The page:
Baghdad, 5 April 2004 (RFE/RL) -- Fresh violence broke out today across Iraq -- in Baghdad, in the British-controlled southern port of Al-Basrah, in the central holy Shi'a city of Karbala, and in Al-Fallujah, west of the capital.
Today's clashes come one day after running battles between supporters of radical Shi'a cleric Muqtada al-Sadr and U.S.-led forces near Al-Najaf and elsewhere resulted in the deaths of nine coalition troops and at least 21 Iraqis. Scores were injured.
In Baghdad, fighting raged for a second day today as U.S. troops and Apache helicopters opened fire on members of Muqtada's private army during fierce gun battles in the western Baghdad district of Al-Showla.
RFE/RL correspondent Sami Alkhoja, who was on the scene, described what he saw: "People were firing at the helicopters. [I saw] two or three people were killed and a few injured. There were conflicts between the Americans and Muqtada's followers."
Alkhoja said the atmosphere in the area is tense and that al-Sadr's followers are heavily armed. "Lots of people are carrying machine guns, heavy, heavy machine guns and RPGs [rocket-propelled grenades], and [they are] really, really well equipped."
A police outpost near Karbala also came under gunfire and grenade and mortar assault today.
Separately, U.S. Marines announced today they have launched an offensive in Al-Fallujah, west of Baghdad, where four U.S. contractors were brutally killed last week. A statement from the U.S. consulate says highways that run from Baghdad to Jordan through Al-Fallujah will be closed indefinitely due to "military activities."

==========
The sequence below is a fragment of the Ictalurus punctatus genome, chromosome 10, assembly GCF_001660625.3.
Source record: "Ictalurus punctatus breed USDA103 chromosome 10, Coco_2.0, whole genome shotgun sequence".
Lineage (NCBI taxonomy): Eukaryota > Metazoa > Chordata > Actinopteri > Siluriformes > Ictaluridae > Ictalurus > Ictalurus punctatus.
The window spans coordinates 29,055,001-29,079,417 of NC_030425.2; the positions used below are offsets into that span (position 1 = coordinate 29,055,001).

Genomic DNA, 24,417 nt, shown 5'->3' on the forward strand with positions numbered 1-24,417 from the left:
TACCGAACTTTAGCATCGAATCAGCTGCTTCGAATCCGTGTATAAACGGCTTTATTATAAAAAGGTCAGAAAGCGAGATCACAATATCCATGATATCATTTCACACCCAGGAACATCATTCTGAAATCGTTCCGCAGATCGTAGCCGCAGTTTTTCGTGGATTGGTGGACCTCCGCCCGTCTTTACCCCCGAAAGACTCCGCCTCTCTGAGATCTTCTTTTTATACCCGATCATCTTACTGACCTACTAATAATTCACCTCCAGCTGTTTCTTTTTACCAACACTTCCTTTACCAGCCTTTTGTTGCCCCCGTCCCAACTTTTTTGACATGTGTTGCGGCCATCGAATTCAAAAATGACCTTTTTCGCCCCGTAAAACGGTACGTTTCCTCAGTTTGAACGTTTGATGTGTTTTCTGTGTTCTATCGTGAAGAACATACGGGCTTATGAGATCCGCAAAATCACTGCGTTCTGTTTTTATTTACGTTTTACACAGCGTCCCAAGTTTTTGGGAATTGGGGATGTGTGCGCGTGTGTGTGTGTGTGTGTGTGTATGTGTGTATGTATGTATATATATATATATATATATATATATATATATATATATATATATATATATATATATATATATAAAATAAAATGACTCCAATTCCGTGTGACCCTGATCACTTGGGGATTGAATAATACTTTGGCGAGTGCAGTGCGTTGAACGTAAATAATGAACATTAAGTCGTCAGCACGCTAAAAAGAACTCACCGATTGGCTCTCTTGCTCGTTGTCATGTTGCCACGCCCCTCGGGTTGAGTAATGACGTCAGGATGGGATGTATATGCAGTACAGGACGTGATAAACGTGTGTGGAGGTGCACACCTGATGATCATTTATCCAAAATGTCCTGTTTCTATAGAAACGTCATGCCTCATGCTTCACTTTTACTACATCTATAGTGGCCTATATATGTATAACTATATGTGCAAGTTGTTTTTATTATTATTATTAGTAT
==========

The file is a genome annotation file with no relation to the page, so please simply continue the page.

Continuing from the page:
The British Defense Ministry have said members of al-Sadr's militia "peacefully" took over a government building in Al-Basrah, in southern Iraq, overnight. However, other reports say armed militants stormed the building and raised a green flag on the roof.
Militiamen holding assault rifles and RPGs were seen today chanting slogans in support of al-Sadr from the rooftop: "Yes! Yes! Muqtada! Yes! Yes! Muqtada! No! No! America! No! No! America!"
Shaykh Sattar al-Bahadli, the head of al-Sadr's office in Al-Basrah, told the French AFP news agency that militants have handed a letter with their demands to British troops.
Al-Bahadli was reported as saying the protests will continue until the U.S.-led coalition reopens al-Sadr's "Al-Hawza" newspaper, ends its siege of al-Sadr's offices, and releases all of al-Sadr's followers, including senior aide Mustafa al-Yaqubi.
Al-Yaqubi is being held on charges related to the murder of a moderate Shi'a cleric last April, shortly after U.S. troops toppled Saddam Hussein's regime.
The top U.S. civilian administrator in Iraq, L. Paul Bremer, today called al-Sadr an "outlaw" who threatens Iraq's security. Bremer said al-Sadr's actions will not be tolerated. "[Al-Sadr] is effectively attempting to establish his authority in the place of the legitimate authority of the Iraqi government and the coalition and, as I said yesterday, we will not tolerate it," Bremer said.
Meanwhile, the U.S. military says a U.S. soldier died in roadside bomb attack yesterday in the northern city of Mosul.